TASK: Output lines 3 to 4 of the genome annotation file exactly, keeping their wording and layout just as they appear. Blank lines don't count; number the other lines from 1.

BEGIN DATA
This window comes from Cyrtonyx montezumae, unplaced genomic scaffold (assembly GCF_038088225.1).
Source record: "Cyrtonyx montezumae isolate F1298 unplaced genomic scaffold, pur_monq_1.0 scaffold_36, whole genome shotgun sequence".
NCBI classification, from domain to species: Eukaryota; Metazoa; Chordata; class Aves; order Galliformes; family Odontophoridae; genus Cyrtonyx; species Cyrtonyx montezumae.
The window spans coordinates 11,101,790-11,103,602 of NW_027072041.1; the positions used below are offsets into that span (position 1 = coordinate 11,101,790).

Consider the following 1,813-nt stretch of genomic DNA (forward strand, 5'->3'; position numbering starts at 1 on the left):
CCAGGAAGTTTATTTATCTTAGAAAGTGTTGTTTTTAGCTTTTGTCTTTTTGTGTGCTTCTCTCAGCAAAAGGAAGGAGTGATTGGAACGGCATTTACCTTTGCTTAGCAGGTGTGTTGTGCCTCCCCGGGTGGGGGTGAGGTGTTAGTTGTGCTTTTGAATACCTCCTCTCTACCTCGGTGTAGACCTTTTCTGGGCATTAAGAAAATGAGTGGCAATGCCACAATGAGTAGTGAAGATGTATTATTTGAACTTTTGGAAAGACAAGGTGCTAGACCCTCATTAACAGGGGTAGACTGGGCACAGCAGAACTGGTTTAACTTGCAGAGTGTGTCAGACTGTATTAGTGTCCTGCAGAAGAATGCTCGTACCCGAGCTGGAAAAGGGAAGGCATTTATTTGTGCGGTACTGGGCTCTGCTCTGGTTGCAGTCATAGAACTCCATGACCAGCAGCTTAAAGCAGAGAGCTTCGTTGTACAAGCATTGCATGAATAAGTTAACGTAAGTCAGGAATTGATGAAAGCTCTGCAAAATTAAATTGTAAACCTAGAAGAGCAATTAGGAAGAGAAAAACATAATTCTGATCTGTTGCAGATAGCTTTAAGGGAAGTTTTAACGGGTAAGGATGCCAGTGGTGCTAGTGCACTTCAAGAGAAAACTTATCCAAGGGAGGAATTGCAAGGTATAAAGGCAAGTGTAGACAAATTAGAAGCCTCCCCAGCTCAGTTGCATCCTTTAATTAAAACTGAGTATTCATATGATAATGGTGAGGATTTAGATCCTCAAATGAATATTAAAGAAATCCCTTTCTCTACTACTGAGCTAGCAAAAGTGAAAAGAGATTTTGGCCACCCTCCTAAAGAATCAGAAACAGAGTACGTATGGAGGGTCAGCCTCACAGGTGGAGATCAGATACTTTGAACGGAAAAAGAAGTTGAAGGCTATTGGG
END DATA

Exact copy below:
NCBI classification, from domain to species: Eukaryota; Metazoa; Chordata; class Aves; order Galliformes; family Odontophoridae; genus Cyrtonyx; species Cyrtonyx montezumae.
The window spans coordinates 11,101,790-11,103,602 of NW_027072041.1; the positions used below are offsets into that span (position 1 = coordinate 11,101,790).